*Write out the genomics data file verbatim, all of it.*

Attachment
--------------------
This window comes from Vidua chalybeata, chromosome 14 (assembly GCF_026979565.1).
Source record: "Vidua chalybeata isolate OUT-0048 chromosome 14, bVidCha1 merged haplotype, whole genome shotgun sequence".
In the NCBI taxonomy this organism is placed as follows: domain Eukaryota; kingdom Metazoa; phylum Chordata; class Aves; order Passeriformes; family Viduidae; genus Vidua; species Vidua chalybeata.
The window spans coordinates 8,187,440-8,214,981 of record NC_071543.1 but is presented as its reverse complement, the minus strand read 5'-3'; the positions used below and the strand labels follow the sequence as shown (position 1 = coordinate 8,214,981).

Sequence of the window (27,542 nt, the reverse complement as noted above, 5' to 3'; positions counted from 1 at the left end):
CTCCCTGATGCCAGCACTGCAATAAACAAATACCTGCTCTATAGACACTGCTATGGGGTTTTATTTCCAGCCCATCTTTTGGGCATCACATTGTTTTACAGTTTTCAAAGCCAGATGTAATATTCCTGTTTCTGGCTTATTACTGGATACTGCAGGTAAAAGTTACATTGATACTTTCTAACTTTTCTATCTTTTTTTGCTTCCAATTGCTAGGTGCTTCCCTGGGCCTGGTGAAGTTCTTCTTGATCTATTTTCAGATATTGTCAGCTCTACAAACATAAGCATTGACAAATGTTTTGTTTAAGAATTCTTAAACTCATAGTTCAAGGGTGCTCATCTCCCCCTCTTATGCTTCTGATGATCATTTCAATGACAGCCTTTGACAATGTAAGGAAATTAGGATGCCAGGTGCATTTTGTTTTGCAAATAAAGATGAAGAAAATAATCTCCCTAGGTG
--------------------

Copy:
This window comes from Vidua chalybeata, chromosome 14 (assembly GCF_026979565.1).
Source record: "Vidua chalybeata isolate OUT-0048 chromosome 14, bVidCha1 merged haplotype, whole genome shotgun sequence".
In the NCBI taxonomy this organism is placed as follows: domain Eukaryota; kingdom Metazoa; phylum Chordata; class Aves; order Passeriformes; family Viduidae; genus Vidua; species Vidua chalybeata.
The window spans coordinates 8,187,440-8,214,981 of record NC_071543.1 but is presented as its reverse complement, the minus strand read 5'-3'; the positions used below and the strand labels follow the sequence as shown (position 1 = coordinate 8,214,981).

Sequence of the window (27,542 nt, the reverse complement as noted above, 5' to 3'; positions counted from 1 at the left end):
CTCCCTGATGCCAGCACTGCAATAAACAAATACCTGCTCTATAGACACTGCTATGGGGTTTTATTTCCAGCCCATCTTTTGGGCATCACATTGTTTTACAGTTTTCAAAGCCAGATGTAATATTCCTGTTTCTGGCTTATTACTGGATACTGCAGGTAAAAGTTACATTGATACTTTCTAACTTTTCTATCTTTTTTTGCTTCCAATTGCTAGGTGCTTCCCTGGGCCTGGTGAAGTTCTTCTTGATCTATTTTCAGATATTGTCAGCTCTACAAACATAAGCATTGACAAATGTTTTGTTTAAGAATTCTTAAACTCATAGTTCAAGGGTGCTCATCTCCCCCTCTTATGCTTCTGATGATCATTTCAATGACAGCCTTTGACAATGTAAGGAAATTAGGATGCCAGGTGCATTTTGTTTTGCAAATAAAGATGAAGAAAATAATCTCCCTAGGTG